My husband likes to drink wine (I don't drink wine except for the occasional bottle of champagne). Not a huge amount - and we've never been collectors. But he drinks enough that I'd like to get him a "wine refrigerator" where he can store some bottles as an anniversary present (it's hard to come up with gift ideas after 33 years!). Probably no more than 50 bottles (extra space wouldn't hurt - except we certainly don't need room for hundreds or thousands of bottles).

We live in Florida - no basement - and no room for a new refrigerator anywhere except in the garage (next to the "garage refrigerator" where we now keep the white wine - except that it gets lost among the cases of water - beer - soda - juice - and the summer watermelons). Note that I do have room in our walk-in pantry - but I was afraid that a refrigerator would throw off a lot of heat and mess up the food in the pantry - we don't even have an AC/heat vent in the pantry because when the heat goes on in the winter - we live in north Florida - it would probably make the pantry too warm. Also note that our cheap garage refrigerator works very well even though the temperature in the garage ranges from highs in the mid-90's in the summer to lows in the 40's during winter cold spells.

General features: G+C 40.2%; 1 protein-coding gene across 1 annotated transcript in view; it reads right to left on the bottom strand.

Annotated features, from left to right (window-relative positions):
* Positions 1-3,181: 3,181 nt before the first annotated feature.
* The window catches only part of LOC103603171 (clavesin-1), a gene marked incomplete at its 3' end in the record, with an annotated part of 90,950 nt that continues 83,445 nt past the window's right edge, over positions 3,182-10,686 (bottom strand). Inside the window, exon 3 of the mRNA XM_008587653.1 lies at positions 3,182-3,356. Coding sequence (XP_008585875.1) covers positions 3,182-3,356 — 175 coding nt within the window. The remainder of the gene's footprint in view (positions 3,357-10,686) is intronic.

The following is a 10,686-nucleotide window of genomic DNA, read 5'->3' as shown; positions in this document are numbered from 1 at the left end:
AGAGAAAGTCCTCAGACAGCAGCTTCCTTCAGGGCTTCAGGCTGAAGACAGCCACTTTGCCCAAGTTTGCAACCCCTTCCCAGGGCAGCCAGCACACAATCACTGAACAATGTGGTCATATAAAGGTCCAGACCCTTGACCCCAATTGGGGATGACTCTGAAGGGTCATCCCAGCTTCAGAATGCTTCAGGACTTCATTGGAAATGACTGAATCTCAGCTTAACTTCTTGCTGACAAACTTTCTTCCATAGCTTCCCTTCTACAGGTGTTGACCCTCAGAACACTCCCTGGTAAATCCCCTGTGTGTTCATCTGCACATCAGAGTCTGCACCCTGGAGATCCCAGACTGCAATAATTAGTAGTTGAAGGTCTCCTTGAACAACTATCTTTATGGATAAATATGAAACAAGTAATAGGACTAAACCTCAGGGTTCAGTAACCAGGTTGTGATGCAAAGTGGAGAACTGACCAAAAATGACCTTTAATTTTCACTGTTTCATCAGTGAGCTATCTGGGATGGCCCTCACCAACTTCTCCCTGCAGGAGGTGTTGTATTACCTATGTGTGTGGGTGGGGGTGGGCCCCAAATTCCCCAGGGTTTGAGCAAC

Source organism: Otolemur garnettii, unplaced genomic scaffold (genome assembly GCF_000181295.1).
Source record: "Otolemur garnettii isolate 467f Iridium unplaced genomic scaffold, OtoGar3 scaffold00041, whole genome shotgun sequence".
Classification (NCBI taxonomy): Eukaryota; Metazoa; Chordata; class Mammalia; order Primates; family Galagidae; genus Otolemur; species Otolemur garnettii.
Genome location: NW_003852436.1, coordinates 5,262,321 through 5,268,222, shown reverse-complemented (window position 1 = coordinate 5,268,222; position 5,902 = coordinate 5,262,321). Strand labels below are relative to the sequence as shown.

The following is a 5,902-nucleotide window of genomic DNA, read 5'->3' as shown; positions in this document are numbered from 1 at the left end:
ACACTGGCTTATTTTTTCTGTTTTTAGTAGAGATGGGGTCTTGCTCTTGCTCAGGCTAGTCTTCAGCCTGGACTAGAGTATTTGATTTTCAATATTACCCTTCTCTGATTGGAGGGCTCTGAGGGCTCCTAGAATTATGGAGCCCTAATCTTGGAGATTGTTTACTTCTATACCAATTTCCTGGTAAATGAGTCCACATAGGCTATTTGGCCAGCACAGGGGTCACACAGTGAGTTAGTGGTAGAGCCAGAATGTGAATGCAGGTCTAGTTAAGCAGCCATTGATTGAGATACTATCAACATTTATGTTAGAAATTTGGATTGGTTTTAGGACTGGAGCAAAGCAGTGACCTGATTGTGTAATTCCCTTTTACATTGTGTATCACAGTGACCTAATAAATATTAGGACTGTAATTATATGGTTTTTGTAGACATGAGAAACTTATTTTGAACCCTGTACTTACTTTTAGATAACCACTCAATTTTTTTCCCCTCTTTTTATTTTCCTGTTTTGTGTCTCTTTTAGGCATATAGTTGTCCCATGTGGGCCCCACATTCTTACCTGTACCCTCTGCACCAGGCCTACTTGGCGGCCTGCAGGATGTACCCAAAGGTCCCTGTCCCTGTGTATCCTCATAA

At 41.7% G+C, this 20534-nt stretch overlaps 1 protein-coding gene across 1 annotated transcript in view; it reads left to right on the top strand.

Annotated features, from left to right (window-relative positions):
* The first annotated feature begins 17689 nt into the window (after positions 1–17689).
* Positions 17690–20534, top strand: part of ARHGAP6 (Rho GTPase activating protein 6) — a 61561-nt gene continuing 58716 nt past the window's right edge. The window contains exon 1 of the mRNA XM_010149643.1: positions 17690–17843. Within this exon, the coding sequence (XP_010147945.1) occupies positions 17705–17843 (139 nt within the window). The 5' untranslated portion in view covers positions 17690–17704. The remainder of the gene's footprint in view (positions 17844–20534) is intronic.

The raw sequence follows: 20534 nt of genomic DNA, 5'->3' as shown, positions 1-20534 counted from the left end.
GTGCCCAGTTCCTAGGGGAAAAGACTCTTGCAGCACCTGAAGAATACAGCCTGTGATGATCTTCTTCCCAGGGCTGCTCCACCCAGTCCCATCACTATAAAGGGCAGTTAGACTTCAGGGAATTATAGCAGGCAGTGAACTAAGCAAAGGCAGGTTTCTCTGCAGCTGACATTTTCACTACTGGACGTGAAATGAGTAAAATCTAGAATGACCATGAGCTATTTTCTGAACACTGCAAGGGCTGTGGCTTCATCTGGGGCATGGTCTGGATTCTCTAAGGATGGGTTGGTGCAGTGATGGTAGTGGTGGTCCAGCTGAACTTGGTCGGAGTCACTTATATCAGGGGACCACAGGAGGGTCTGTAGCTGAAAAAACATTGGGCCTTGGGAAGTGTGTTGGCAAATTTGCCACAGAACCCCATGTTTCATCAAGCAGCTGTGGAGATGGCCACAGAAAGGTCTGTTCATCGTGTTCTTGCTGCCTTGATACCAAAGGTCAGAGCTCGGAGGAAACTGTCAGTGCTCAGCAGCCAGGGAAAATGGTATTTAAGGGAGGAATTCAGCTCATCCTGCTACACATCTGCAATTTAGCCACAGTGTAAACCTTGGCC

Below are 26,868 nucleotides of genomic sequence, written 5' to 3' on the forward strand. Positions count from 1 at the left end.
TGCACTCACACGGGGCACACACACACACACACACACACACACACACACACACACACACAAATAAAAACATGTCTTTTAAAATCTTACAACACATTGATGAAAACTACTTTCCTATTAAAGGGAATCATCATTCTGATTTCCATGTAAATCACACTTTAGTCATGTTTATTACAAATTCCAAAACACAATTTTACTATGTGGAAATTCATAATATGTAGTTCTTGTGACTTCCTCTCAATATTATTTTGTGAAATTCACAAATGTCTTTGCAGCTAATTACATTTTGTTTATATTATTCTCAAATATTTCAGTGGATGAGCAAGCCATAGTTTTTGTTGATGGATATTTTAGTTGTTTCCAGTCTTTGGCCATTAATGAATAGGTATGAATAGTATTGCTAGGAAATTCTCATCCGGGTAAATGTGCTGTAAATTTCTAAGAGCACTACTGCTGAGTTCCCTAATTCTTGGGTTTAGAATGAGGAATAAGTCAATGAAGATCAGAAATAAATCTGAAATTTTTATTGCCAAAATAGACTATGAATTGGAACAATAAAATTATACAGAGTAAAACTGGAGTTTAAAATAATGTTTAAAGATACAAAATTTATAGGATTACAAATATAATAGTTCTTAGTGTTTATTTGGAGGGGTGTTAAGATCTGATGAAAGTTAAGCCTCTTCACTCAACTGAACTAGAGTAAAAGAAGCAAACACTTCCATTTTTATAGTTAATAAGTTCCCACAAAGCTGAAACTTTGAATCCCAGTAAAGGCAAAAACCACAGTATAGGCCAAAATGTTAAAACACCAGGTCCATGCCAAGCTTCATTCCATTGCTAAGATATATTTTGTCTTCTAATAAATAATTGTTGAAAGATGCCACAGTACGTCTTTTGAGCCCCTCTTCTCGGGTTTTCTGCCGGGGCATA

He drinks both reds and whites - so I'm looking for a dual temperature model. There seem to be some newer smaller dual temperature units on the market these days.

Has anyone ever used a dual temperature wine cooler? Did you like it - dislike it? Can they maintain temperature in very variable conditions the way our regular refrigerator does? Any recommendations/suggestions would be much appreciated. Robyn

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I'm always interested in those folks with so much money that they hire cellaring companies to store their wine. There are ton of them in business and while I can see the benefit for the wine's sake, it is still hard for me to conceive of having so much money that one would always have a stock of good wine available AND have more of it stored elsewhere for later drinking.